On a mist-shrouded meadow in the wild hills of Wanganui is archaeological evidence that there were once great cricket gatherings among the rustic locals. The Nick Shand Memorial – NSM.
Certain initiates can still walk you over the site pointing out the bump in the grass where Nick Shand parked his butt waiting to bat, the clover flowers that line Ed the witchdoctor’s run-up, or the withered branch where Mungo Macallum once warmed his box in the sun.
These days you can still see the odd vestige of the Wanganui spirit in the Nick Shand Memorial Cricket Series, the competition that keeps people like cultural anthropologists in a job.
Lomath Oval was as fine and cool as a coy mistress on Sunday as high-flying Byronites the Full-Tossers took on reigning champs, the clannish cliff-dwellers of Left Bank.
Scruff won the toss and asked Byron to bat, the captains to their credit agreeing that all play was to take place from the southern end, thus avoiding any potentially catastrophic clashes with the large turnout of netballers on the adjacent courts.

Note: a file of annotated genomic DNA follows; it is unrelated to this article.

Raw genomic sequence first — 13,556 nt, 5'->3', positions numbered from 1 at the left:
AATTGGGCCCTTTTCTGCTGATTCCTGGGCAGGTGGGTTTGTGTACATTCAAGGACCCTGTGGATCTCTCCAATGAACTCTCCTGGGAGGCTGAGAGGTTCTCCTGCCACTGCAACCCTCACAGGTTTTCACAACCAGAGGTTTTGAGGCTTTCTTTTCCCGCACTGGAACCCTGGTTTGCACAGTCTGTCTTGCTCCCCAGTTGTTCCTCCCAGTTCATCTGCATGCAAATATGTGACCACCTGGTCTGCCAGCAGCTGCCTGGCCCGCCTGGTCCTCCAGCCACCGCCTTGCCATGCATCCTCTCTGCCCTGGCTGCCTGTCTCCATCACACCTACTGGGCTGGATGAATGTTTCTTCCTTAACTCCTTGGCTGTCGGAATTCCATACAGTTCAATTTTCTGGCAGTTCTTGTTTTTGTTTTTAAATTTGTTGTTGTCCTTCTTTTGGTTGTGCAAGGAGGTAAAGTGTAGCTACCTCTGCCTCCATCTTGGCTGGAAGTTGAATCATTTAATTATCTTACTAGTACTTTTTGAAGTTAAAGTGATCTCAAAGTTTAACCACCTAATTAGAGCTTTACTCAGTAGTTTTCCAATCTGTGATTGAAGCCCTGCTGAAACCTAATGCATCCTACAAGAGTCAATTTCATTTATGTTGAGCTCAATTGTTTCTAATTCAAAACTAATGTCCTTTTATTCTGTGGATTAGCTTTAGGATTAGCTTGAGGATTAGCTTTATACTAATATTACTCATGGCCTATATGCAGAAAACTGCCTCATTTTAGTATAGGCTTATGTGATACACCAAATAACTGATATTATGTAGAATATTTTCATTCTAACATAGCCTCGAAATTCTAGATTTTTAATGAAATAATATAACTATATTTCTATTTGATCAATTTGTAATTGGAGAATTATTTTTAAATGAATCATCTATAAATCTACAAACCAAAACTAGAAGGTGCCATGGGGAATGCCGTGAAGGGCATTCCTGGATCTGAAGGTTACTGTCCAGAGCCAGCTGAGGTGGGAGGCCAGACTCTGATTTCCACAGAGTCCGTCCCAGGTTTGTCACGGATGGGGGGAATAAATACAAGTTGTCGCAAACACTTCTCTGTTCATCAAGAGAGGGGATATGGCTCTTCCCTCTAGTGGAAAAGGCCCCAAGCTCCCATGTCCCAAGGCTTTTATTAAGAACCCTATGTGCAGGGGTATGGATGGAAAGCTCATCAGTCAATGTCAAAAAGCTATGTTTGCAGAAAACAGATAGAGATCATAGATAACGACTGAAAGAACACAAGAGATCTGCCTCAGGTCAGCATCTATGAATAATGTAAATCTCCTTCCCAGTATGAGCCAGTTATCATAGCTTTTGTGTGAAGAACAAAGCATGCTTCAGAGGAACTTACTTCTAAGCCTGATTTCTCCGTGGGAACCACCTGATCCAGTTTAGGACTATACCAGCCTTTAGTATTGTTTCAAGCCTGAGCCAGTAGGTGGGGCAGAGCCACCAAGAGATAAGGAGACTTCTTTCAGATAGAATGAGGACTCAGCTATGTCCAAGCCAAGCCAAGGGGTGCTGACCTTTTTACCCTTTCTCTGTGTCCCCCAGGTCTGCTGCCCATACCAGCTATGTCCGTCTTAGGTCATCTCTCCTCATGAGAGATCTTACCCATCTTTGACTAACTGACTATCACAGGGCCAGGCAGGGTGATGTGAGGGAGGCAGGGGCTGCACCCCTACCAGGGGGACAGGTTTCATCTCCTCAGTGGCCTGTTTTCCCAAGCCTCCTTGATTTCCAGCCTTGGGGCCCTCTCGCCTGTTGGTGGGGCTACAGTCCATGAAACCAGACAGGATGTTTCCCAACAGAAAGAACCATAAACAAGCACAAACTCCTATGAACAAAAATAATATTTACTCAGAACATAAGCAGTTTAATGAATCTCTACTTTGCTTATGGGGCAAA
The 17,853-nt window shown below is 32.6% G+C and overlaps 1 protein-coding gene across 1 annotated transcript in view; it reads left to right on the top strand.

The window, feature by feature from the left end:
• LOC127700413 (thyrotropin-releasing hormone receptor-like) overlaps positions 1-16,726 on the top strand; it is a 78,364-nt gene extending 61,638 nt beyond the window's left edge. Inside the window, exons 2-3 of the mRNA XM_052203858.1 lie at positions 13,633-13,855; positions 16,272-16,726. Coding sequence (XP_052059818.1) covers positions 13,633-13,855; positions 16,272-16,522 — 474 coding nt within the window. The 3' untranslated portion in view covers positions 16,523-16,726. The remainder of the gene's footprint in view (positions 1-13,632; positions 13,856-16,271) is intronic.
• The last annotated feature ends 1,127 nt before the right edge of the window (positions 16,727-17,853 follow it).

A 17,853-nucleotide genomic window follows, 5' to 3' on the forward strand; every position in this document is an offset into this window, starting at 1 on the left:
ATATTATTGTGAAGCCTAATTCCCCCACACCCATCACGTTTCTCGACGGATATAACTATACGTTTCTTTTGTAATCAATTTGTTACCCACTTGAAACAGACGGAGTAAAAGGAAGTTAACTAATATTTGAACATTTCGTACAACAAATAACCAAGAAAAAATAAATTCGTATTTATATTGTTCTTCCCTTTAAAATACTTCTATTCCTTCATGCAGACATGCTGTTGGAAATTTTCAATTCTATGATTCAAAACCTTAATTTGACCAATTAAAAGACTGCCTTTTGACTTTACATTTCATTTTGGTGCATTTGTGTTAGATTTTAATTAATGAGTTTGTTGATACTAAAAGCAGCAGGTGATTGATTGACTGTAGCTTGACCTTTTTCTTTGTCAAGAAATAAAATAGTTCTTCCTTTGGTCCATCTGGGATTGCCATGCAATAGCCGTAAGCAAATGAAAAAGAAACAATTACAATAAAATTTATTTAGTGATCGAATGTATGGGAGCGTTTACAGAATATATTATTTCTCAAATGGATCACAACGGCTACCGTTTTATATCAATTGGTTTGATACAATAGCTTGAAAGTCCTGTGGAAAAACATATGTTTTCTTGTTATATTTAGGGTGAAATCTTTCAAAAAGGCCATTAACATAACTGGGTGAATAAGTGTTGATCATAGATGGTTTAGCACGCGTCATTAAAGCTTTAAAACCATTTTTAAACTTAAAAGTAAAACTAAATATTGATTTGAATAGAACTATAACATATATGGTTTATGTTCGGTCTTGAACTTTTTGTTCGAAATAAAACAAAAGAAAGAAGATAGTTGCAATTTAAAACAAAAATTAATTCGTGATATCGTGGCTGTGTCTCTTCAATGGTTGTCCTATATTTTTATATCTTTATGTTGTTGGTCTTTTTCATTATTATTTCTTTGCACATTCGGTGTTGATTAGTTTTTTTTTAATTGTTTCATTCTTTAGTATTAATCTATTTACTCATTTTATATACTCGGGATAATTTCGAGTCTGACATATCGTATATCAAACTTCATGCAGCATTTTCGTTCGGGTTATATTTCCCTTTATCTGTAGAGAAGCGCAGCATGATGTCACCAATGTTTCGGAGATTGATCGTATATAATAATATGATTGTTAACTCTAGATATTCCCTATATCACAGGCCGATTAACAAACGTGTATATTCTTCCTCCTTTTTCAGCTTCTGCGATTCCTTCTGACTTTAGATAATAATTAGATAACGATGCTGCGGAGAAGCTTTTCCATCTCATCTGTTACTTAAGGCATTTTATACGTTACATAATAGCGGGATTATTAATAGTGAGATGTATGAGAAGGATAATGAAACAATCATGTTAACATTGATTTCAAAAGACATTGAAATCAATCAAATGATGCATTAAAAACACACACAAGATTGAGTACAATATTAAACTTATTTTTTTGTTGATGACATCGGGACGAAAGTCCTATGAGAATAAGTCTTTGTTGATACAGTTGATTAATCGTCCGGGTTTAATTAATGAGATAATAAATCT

Left Bank had the better of the first session, veteran debutante Phil taking the first scalp of the season with a nice in-dipper and Eli holding a nice running catch off Zac’s bowling.
Neil was nudging the ball around and Mark thumped the first boundary but the scorer was snoring at 2–48 at drinks.
This was all to change in the second session as Byron came out swinging like Dave Warner and Paul Gallen standing back to back. Mark, Greg-O, Christian and Jeff all cleared the boundary cones like an art student clears cones.
Before you could say ‘where’s the money’ the Full-Tossers had run off, compiling an imposing 178. In reply the Bankers were scoring like Amy Winehouse’s manager but Janny took Leon’s wicket for 25 and Neil and Chris (3–12) also had success, the honours even at the last break at 4–75.
Scruff swung his slablike bat around and tonked up 30 in a no-nonsense way, leaving the cleanup crew, Simon and Brian, to polish things off. Late scalps to Ash, Greg-O and Jeff messed things up to the point where 21 were still needed and last men in were ‘stonewall’ Phil and retiree Scruff.
Phil dug in at one end like a driller on the St Helena tunnel crew, bunting around a few singles while Scruff hit the paydirt with his unbeaten 54 to bring home the game and three votes in the Saffron Shand good sport award, sponsored by the Courthouse Hotel.
Next week the switched-on Suffolk Swingers take on the tuned-out Main Armers.